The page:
Women in Jazz: Sarah Milligan

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Photos by Kassidy Curry

Can you give a us a glimpse into your musical background?

I started playing saxophone when I was 10 because I thought it looked cool. I was always into the arts and I danced most of my life, but playing music began to grow on me. I began teaching myself theory in high school and began studying at the University of Arizona when I was 15 with their sax professor. From there I studied at the Tucson Jazz Institute where I was exposed to most of the jazz I know today. There I played in festivals all around the country in places like Next Jen in Monterey, California and The Jazz at Lincoln Center in Down Town Manhattan, New York City. Since I have come to Austin, in addition to leading my own jazz quintet, I have had the opportunity to play with The University of Texas at Austin’s Jazz Orchestra, traveling around the world to the Montreux Jazz Festival in Switzerland and The North Sea Jazz Festival in The Netherlands.

Were you always drawn to jazz?

I did not get into jazz until freshman year of high school and even then I had to sit down and force myself to listen to it because I didn’t quite understand it. But playing wise, I was always drawn to learning jazz once it was introduced to me. It wasn’t until senior year of high school I began to understand Jazz and find some of my favorite players.

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Do you want to pursue jazz professionally?

Jazz used to be what I wanted to do professionally but, since I started gigging around Austin and traveling to different festivals I decided I want to focus on Arts Management.

 

"I am the most confident me and can contribute my full potential to the music world when I stay true to myself."

 

What are some obstacles you face being a woman in the jazz world?

Luckily, being a woman in jazz is a lot easier than it used to be. Although I do still hear stories about some bands only hiring men or saying how musicians sound good for a girl, most of that has disappeared. So far one of my biggest obstacles has just been being one of (if not the only) girl around. Jazz is very much about “the hang”, where people choose who they want in their band based on if they are fun to hang out with before considering their musical abilities. As a girl, I sometimes find it hard to bond with a lot of the guys at the same level as they bond with each other simply because of difference in personalities, male vs. female. Many of my interests outside of music may differ than theirs, which is okay, but is definitely my biggest obstacle when it comes to wanting to get out there and play more.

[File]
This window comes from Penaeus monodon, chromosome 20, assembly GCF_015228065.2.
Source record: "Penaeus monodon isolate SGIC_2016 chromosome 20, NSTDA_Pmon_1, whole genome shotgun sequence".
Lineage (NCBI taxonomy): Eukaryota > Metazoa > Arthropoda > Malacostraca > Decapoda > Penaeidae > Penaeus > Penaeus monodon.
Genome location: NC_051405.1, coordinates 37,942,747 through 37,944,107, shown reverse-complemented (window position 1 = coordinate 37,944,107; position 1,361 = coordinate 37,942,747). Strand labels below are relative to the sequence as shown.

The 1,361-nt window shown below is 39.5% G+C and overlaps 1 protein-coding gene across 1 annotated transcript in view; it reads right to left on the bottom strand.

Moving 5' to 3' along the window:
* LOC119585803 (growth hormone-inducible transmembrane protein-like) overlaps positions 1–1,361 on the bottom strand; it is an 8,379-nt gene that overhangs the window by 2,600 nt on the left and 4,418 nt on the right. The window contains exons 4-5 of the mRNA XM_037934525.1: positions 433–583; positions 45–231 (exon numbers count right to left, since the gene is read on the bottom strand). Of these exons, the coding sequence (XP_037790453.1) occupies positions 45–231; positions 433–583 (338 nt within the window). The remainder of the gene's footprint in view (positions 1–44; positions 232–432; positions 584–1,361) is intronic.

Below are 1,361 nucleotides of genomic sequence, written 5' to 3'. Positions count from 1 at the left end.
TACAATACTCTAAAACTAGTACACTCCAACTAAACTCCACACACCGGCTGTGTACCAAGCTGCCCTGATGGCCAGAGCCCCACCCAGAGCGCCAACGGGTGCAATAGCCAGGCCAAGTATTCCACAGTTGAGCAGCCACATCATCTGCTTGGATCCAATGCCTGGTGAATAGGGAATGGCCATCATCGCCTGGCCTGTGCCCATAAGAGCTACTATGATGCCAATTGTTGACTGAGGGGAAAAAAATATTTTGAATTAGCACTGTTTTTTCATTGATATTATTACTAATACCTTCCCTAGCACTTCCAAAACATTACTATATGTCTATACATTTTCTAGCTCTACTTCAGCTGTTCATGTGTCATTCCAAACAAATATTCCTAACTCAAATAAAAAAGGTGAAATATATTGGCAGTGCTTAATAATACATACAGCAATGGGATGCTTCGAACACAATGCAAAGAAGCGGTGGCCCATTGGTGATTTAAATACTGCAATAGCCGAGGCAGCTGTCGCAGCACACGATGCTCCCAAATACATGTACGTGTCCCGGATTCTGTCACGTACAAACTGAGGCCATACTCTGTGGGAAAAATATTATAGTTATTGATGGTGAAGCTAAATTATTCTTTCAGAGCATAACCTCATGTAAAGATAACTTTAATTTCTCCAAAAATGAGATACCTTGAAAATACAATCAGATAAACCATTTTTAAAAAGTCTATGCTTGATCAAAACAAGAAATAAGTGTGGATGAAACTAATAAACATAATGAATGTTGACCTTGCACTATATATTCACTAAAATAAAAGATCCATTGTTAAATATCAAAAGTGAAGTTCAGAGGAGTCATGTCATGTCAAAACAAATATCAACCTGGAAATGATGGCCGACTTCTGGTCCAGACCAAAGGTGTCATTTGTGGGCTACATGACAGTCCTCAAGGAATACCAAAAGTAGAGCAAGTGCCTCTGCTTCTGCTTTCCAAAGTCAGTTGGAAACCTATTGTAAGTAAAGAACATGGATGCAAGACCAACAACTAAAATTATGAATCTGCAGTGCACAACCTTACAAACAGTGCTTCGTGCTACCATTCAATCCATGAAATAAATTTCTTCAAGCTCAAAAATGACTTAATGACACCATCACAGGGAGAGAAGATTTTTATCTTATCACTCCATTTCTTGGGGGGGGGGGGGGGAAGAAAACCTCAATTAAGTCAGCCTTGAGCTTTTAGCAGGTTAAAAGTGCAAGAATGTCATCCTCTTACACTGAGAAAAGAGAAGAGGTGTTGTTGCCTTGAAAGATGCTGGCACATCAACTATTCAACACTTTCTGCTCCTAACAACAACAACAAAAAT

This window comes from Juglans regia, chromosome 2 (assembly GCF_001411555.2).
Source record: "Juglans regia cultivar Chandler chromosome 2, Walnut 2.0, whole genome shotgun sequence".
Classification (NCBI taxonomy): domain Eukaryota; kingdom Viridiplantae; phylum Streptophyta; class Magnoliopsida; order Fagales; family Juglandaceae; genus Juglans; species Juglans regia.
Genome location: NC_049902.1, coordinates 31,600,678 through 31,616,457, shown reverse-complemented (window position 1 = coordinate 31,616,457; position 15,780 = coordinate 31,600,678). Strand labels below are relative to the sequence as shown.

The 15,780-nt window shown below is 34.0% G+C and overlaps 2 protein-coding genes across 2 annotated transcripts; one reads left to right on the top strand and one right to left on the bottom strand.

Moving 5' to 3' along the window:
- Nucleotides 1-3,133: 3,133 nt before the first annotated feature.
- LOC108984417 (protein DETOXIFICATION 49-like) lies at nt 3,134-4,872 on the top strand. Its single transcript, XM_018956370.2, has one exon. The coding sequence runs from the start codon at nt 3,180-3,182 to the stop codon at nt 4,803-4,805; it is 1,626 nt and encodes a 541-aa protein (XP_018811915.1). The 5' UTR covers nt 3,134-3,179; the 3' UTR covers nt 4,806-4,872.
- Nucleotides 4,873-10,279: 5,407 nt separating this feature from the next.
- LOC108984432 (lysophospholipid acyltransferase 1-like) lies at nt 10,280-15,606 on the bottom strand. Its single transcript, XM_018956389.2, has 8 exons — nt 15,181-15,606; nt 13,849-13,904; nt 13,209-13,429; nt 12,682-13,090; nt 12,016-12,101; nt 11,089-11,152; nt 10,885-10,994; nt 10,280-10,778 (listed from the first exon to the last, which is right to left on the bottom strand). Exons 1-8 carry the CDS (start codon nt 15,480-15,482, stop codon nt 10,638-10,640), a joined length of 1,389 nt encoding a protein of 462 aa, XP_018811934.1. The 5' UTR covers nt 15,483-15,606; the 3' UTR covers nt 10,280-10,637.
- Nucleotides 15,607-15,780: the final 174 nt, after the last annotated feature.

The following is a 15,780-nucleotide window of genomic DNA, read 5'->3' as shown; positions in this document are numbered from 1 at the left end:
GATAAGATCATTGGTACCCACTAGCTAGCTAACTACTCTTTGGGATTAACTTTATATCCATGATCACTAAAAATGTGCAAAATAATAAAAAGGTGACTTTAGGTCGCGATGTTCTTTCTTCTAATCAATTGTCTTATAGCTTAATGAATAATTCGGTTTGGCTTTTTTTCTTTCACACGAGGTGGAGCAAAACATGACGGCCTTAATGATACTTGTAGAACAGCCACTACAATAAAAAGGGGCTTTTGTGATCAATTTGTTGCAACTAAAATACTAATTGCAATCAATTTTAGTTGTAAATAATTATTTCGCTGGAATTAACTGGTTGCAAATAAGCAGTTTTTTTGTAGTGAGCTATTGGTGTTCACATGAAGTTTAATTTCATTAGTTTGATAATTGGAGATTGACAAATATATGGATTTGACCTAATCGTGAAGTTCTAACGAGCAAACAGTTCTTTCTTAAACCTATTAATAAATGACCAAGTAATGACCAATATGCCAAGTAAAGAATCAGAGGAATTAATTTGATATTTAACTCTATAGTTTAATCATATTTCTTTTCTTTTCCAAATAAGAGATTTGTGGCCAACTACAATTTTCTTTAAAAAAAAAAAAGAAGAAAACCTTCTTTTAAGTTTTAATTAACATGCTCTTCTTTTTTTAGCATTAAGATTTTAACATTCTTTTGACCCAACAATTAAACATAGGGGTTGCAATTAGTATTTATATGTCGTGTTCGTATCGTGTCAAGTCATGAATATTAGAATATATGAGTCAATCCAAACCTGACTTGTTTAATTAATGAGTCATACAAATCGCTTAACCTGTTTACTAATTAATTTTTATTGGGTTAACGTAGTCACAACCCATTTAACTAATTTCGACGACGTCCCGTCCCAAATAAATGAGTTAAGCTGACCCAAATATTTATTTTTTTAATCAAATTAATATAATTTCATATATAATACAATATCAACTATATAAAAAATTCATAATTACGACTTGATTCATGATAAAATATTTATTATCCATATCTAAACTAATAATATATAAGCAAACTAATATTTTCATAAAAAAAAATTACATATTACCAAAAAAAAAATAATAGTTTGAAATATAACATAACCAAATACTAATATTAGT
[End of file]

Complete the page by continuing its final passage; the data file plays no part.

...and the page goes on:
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How is the Austin music scene towards women in your experience?

I think the Austin music scene (behind the scenes) treats men and women equally poorly in my experience. It does not seem to appreciate and treat the musicians at the high level they deserve. Their philosophy seems to be, “The supply is greater than the demand, so it’s okay to treat these people poorly.” I do believe that the audience side of the music scene respects women musicians. I have felt very supported at all of my gigs from the audience. Many people have come up to me expressing how great it made them feel to see a women doing what I do on the stage. It is one of the biggest compliments I have received.

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Why do you think there is this notion that women don’t listen to jazz or understand it? 

Jazz has always been a male dominant field. I have absolutely no idea why there is such a notion that women do not listen to jazz or understand it. Musical taste does not depend on gender, musical taste depends on musical taste. Men are allowed to like repetitive grooves just as much as women are allowed to like long solos. What would I say to people who think women don’t understand jazz? It’s ridiculous. Open your eyes and see how many women are making a difference in jazz or are out supporting it. 

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Do you have any advice for younger girls who are interested in jazz or music in general?

It took me a long time to realize this but there will be times where you are the only girl around. Do not think you have to change who you are to fit in with the guys. I went through that phase and found that I drifted away from myself to try to make friends and “fit in”. What I found is I am the most confident me and can contribute my full potential to the music world when I stay true to myself. Latch on to what characteristics make you you and you will set yourself up for success.

While there are obstacles to face as a women in the jazz scene, I am lucky and thankful to be surrounded by so many supportive men and women both. I have tried to ask myself why there aren’t more women in jazz. I have sat on it for hours and hours but the truth is, it is still a mystery.